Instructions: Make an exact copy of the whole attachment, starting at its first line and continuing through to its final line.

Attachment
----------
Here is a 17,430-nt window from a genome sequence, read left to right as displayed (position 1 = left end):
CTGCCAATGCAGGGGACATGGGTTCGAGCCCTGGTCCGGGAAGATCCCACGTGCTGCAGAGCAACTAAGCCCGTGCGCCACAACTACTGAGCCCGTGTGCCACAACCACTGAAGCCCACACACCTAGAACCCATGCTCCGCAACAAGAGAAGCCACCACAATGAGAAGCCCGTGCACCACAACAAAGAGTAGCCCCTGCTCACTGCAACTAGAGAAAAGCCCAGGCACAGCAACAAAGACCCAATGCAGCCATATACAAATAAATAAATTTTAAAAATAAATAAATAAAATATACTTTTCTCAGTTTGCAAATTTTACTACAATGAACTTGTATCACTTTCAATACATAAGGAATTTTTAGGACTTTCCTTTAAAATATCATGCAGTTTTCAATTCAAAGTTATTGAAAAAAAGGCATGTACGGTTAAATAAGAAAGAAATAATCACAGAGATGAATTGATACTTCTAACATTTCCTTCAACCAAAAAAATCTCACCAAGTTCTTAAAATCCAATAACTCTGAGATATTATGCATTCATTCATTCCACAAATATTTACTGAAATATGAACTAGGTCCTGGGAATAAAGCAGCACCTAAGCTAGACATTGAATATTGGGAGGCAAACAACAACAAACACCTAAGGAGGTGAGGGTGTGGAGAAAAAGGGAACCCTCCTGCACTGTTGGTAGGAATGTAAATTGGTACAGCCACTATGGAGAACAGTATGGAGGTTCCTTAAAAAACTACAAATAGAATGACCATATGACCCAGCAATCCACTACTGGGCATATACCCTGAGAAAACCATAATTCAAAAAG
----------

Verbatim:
Here is a 17,430-nt window from a genome sequence, read left to right as displayed (position 1 = left end):
CTGCCAATGCAGGGGACATGGGTTCGAGCCCTGGTCCGGGAAGATCCCACGTGCTGCAGAGCAACTAAGCCCGTGCGCCACAACTACTGAGCCCGTGTGCCACAACCACTGAAGCCCACACACCTAGAACCCATGCTCCGCAACAAGAGAAGCCACCACAATGAGAAGCCCGTGCACCACAACAAAGAGTAGCCCCTGCTCACTGCAACTAGAGAAAAGCCCAGGCACAGCAACAAAGACCCAATGCAGCCATATACAAATAAATAAATTTTAAAAATAAATAAATAAAATATACTTTTCTCAGTTTGCAAATTTTACTACAATGAACTTGTATCACTTTCAATACATAAGGAATTTTTAGGACTTTCCTTTAAAATATCATGCAGTTTTCAATTCAAAGTTATTGAAAAAAAGGCATGTACGGTTAAATAAGAAAGAAATAATCACAGAGATGAATTGATACTTCTAACATTTCCTTCAACCAAAAAAATCTCACCAAGTTCTTAAAATCCAATAACTCTGAGATATTATGCATTCATTCATTCCACAAATATTTACTGAAATATGAACTAGGTCCTGGGAATAAAGCAGCACCTAAGCTAGACATTGAATATTGGGAGGCAAACAACAACAAACACCTAAGGAGGTGAGGGTGTGGAGAAAAAGGGAACCCTCCTGCACTGTTGGTAGGAATGTAAATTGGTACAGCCACTATGGAGAACAGTATGGAGGTTCCTTAAAAAACTACAAATAGAATGACCATATGACCCAGCAATCCACTACTGGGCATATACCCTGAGAAAACCATAATTCAAAAAG